ENOUGH IS ENOUGH

Homa Bay health workers begin strike over delayed pay

Development a major a setback in the fight against Covid-19 pandemic at public health facilities.

In Summary
  • The health workers have not been paid their salaries and allowances for June and July.
  • The medics said their statutory deductions such as the National Hospital Insurance Fund are not remitted.
Homa Bay health workers when they began their strike on August 3,2020
SOLIDARITY: Homa Bay health workers when they began their strike on August 3,2020
Image: ROBERT OMOLLO

Homa Bay health workers began their strike on Monday as they asked Governor Cyprian Awiti to intervene over unpaid salaries.

 

The medics drawn from different cadres downed their tools complaining that the Homa Bay government has consistently failed to address their grievances about salary delays.

Unions representing doctors, nurses, clinical officers, laboratory technicians, pharmacists and dentists vowed not to resume work until they are paid.  

The health workers have not been paid their salaries and allowances for June and July.

The strike is a major setback in the fight against covid-19 pandemic at public health facilities.

Nyanza KMPDU chairman Kevin Osuri, Homa Bay KMPDU liaison officer Amos Dulo, KNUN treasurer Juma Magara and Kenya Union of Clinical Officers secretary Philip Mbom said no worker will report to Covid-19 isolation centres.

Osuri termed the Homa Bay government as a difficult employer who does not motivate and provide necessary working tools to employees.

He stated that they will return to work only after all their dues are paid.

 

“The money we demand is available because it had been budgeted for. It belongs to 2019-2020 financial year. The employer is just difficult and making the working environment hostile,” Osuri said.   

Addressing journalists when they started their salary parade at Homa Bay County Teaching and Referral Hospital, the union officials told all health workers stationed at different centres to stay at home indefinitely.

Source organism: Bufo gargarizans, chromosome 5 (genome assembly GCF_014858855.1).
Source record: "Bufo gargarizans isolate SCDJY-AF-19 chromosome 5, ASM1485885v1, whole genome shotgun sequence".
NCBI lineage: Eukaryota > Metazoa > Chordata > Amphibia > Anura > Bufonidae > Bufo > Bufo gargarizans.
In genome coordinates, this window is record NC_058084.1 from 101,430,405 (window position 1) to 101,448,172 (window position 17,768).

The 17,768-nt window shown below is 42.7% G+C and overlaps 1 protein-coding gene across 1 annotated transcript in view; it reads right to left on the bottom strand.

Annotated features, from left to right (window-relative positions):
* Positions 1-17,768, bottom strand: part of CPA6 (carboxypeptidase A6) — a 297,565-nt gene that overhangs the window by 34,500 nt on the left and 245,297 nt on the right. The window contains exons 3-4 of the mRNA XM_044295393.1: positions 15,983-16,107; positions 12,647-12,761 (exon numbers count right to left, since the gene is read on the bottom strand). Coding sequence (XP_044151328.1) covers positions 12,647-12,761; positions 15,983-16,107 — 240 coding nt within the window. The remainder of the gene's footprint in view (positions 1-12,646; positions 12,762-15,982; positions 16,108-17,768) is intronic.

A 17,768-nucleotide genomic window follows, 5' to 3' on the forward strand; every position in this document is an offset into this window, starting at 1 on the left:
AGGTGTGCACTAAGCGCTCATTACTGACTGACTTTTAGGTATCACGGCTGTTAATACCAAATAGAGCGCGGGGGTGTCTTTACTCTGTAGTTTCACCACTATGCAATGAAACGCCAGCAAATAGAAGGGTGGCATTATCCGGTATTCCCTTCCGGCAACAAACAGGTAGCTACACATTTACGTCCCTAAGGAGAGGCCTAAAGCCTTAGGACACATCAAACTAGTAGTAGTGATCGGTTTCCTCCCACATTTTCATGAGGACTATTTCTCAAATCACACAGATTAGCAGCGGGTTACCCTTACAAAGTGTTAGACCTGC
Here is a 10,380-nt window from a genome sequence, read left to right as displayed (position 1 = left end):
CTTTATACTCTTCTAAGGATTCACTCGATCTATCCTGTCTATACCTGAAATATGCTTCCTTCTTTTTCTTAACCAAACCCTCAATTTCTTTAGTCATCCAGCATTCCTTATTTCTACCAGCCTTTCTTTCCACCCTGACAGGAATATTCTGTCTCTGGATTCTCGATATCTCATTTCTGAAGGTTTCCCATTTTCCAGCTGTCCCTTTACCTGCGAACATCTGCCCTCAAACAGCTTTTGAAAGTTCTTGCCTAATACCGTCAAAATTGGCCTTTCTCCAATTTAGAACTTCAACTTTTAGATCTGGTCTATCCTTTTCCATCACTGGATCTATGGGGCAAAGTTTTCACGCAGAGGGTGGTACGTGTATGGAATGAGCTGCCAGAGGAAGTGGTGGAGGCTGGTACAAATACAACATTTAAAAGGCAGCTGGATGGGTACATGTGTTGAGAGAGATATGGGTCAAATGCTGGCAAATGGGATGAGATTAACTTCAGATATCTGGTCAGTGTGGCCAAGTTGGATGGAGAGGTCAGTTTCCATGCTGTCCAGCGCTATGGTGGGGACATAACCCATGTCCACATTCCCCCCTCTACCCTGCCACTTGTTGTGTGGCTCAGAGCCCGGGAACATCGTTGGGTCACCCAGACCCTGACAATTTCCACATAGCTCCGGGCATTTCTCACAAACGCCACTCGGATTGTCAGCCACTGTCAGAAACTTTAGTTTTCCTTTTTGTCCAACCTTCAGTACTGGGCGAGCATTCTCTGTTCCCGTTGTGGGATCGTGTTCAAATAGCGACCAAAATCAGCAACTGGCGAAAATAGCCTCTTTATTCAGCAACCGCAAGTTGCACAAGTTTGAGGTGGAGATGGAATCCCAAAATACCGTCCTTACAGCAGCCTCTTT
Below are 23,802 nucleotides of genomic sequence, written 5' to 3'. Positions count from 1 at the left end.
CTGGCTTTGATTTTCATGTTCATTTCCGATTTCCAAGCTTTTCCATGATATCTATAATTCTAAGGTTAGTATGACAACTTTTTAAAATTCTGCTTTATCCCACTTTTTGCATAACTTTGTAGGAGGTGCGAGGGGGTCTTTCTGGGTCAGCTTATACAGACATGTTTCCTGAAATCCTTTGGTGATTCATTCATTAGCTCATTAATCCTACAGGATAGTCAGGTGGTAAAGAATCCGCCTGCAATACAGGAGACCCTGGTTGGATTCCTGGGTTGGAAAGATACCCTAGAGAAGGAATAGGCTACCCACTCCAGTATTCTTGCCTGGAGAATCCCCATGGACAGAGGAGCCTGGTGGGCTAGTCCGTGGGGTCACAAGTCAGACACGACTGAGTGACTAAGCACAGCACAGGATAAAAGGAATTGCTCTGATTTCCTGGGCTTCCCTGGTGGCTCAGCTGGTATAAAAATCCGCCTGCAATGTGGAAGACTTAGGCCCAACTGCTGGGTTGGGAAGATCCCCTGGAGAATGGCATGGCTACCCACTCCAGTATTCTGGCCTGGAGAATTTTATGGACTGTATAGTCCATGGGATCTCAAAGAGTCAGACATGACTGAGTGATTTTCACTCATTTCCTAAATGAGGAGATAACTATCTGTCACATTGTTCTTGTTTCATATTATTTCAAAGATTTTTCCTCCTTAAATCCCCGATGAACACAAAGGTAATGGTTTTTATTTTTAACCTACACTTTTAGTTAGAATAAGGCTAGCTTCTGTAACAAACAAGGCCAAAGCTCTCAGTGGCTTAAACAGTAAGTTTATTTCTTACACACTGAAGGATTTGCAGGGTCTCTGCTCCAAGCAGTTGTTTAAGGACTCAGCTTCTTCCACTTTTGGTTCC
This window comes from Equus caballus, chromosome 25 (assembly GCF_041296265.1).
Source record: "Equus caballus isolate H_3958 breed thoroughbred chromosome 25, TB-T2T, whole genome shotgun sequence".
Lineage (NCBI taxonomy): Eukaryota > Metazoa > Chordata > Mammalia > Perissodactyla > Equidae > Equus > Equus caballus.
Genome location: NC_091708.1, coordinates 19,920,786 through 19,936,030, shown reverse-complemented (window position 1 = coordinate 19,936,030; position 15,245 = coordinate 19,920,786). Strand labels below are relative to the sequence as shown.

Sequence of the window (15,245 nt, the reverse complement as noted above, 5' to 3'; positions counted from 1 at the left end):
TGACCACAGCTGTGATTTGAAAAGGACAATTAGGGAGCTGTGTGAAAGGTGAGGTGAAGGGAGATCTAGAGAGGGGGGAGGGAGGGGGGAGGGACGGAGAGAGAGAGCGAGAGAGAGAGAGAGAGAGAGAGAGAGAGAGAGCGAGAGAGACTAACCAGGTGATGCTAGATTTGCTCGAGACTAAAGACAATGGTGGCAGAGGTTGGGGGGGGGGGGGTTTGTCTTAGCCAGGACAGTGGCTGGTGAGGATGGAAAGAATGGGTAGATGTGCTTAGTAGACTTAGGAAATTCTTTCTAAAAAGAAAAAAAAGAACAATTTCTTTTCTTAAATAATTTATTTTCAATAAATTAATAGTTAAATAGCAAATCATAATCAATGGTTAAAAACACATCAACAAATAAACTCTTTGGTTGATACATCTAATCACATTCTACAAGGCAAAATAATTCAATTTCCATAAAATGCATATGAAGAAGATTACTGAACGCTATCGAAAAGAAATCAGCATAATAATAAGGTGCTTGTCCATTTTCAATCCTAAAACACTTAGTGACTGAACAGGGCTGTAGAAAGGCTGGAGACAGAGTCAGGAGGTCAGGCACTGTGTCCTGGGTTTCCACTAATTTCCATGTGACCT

Osuri argued that health workers who were assigned to isolation centres were not provided with protective gear against Covid-19.

“We’re appealing to Governor Awiti to be personally involved in the money matters. It’s only money which will make us return to work,” Osuri said.

The medics said their statutory deductions such as the National Hospital Insurance Fund and NSSF are not remitted.

They demanded they be given enough personal protective equipment.

Dulo told the county government not to peg their delayed salary remittance to the revenue sharing formula stalemate in the Senate.

He questioned why they are not be given adequate PPE.  

“The financial distribution crisis at the Senate does not apply here since we’re demanding what belonged to the previous financial year. Give us PPE because it has nothing to do with revenue sharing bill,” Dulo said.

They  called on the Ethics and Anti-Corruption and the Directorate of Criminal Investigations to investigate the whereabouts of their June and July salaries if the Homa Bay government claimed it didn’t have the money.

The liaison officer told Homa Bay government to improve working conditions at major health facilities.

"Our colleague nurse Marian Awuor died in Kisii because we lack enough facilities to handle emergency health matters," he added. 

Mbom and KNUN deputy secretary Omondi Nyonje said the employer has not communicated on the reasons why they have not got salaries.

“We’re telling patients in Homa Bay to seek health services elsewhere because they will not be attended to at county public health facilities,” Mbom said.

However, health executive Richard Muga said the salary delays have been prompted by late disbursement of funds from the National Treasury.

Muga dismissed claims they don’t provide the medics with adequate PPE.

“The issue of salary delays will be addressed once we receive money from the national government account,” Muga said.

Edited by Henry Makori